Data from animal models demonstrate a link between stress exposure and hypertrophic changes in the amygdala; however, studies of adults with posttraumatic stress disorder (PTSD) have failed to find analogous structural alterations.
To compare amygdala volumes between a sample of combat veterans with and without PTSD (analysis 1) and examine whether our observation of larger amygdala volume in individuals with PTSD could be accounted for by the presence of trauma exposure in childhood and the severity of combat exposure in adulthood (analysis 2).
Cross-sectional magnetic resonance imaging.
Veterans Affairs Palo Alto Health Care System Inpatient Trauma Recovery Program and Veterans Affairs New England Health Care System Outpatient PTSD program.
Ninety-nine combat-exposed veterans from the Vietnam Conflict or the Persian Gulf War who had been exposed to substantial military operational stress.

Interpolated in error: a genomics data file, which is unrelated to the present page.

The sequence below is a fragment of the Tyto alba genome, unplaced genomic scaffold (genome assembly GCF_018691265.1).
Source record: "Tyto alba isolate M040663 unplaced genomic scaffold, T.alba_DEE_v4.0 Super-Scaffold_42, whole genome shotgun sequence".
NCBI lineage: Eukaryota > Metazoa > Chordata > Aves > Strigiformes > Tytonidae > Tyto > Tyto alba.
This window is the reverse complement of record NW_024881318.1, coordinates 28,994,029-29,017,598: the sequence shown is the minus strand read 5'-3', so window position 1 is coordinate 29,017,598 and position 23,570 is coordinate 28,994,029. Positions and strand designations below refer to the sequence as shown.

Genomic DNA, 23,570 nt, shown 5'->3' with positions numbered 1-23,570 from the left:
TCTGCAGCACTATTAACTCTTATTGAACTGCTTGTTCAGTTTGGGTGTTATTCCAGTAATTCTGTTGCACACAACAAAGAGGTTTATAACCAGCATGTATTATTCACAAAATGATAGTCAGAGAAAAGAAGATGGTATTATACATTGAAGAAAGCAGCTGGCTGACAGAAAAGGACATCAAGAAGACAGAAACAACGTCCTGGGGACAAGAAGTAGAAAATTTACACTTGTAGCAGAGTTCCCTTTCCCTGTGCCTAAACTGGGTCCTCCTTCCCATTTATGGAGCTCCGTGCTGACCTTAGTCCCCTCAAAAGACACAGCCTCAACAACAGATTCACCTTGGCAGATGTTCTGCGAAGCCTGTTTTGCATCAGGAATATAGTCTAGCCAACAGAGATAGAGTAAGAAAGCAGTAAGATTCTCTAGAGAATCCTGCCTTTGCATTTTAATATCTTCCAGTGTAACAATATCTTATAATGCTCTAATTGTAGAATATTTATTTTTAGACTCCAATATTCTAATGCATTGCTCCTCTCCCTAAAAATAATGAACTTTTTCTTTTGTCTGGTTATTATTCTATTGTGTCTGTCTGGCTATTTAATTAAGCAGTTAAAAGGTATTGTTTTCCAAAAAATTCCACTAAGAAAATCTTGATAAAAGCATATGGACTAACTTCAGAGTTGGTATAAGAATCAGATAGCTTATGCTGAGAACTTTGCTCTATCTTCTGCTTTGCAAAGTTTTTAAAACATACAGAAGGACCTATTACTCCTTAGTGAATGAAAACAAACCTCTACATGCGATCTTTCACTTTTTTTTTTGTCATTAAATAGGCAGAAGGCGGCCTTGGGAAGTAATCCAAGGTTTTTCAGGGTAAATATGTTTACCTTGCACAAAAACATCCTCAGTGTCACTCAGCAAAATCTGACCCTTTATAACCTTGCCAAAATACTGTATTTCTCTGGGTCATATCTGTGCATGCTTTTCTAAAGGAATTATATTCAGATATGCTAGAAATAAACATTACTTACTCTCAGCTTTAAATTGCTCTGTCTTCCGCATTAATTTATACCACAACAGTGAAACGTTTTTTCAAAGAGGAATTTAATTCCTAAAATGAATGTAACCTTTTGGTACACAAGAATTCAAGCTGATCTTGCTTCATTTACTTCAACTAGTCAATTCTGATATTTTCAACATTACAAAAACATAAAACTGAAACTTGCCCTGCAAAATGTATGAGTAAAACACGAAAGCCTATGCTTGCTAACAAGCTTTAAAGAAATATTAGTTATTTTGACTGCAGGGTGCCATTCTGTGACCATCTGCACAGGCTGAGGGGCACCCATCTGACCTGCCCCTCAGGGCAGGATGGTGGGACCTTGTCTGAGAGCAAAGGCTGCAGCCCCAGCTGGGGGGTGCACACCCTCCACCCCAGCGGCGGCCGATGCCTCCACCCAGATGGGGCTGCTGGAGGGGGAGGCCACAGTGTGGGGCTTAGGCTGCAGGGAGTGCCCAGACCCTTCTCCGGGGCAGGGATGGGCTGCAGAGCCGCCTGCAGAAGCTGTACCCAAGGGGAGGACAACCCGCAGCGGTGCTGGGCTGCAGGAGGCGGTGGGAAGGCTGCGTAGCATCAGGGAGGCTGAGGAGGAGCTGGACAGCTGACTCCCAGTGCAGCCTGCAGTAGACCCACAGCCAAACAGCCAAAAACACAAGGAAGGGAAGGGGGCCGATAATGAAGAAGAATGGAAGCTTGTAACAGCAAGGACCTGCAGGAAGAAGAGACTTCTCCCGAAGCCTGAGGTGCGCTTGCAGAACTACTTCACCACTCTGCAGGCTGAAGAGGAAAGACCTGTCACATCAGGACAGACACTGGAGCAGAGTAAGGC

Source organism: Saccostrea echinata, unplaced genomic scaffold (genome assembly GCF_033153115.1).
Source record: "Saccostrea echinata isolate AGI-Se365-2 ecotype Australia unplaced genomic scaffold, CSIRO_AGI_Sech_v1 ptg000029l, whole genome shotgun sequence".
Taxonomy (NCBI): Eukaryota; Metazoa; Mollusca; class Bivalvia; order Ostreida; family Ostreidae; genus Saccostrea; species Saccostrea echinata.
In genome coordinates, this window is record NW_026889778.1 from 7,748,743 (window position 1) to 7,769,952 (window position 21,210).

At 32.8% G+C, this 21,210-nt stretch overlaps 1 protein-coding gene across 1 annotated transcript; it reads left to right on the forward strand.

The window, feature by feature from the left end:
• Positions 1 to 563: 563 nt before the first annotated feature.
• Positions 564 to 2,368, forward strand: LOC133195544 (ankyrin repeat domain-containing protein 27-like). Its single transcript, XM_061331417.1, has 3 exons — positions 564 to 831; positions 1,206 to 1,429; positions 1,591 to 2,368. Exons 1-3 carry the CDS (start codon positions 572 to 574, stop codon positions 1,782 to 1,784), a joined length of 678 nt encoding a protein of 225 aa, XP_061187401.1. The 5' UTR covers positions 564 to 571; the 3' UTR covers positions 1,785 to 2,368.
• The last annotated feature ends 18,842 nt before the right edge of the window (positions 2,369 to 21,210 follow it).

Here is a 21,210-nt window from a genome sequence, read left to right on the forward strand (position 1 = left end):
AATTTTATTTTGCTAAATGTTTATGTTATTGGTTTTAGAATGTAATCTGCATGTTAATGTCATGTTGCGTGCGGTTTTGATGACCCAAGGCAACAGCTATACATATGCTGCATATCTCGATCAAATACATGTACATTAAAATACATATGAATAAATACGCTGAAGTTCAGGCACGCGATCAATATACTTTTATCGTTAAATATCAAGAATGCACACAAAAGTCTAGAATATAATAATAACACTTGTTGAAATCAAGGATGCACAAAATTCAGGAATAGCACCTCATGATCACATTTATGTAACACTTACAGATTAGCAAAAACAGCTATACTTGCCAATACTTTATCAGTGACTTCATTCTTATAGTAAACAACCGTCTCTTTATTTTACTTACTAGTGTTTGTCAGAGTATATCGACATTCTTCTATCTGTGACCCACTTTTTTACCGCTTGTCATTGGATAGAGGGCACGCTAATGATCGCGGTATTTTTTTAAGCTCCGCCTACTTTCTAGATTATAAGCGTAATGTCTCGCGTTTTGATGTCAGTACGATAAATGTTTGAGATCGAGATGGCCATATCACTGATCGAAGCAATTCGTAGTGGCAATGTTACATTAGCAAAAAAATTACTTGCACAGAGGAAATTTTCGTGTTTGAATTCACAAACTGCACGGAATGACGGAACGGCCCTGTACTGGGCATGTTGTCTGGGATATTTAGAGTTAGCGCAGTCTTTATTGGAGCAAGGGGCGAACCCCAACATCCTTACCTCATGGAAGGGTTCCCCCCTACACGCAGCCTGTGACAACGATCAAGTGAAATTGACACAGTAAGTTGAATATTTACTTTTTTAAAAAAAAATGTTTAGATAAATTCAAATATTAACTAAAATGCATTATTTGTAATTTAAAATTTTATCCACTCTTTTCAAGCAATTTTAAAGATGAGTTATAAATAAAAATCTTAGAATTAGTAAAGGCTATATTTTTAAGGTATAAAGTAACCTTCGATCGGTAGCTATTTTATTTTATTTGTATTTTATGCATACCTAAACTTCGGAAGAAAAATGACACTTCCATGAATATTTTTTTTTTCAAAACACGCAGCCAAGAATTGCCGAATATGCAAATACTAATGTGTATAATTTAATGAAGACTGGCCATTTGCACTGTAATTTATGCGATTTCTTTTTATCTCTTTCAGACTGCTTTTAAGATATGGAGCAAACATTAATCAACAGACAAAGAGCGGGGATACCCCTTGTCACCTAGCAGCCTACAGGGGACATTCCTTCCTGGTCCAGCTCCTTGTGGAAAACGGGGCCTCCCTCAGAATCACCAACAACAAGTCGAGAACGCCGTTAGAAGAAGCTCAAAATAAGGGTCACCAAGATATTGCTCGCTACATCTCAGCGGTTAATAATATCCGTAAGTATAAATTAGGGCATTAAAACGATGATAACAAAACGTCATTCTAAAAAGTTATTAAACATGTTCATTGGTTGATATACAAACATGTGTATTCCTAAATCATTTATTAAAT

Main Outcome Measures
Amygdala volume adjusted for total cerebral volume, Life Events Checklist, and the Combat Exposure Scale.
Analysis 1 indicated that combat-exposed individuals with PTSD exhibited larger total amygdala volume compared with their non-PTSD counterparts (99 individuals, P = .047). Analysis 2 indicated that greater severity of combat exposure (87 individuals, P = .02), as well as the interaction between the presence of early life trauma and the severity of combat exposure (87 individuals, P = .008), were significantly associated with smaller total amygdala volume. The PTSD diagnosis continued to explain larger amygdala volume (87 individuals, P = .006).
Posttraumatic stress disorder is associated with enlarged amygdala volume, above the variance accounted for by a history of early life trauma and severity of adult trauma exposure. The discrepancy between our and prior findings may be explained by variability in these trauma indices in previous investigations. These findings support additional study of amygdala structure in human stress disorders and further delineation of the role of early and adult trauma on associated neurologic changes.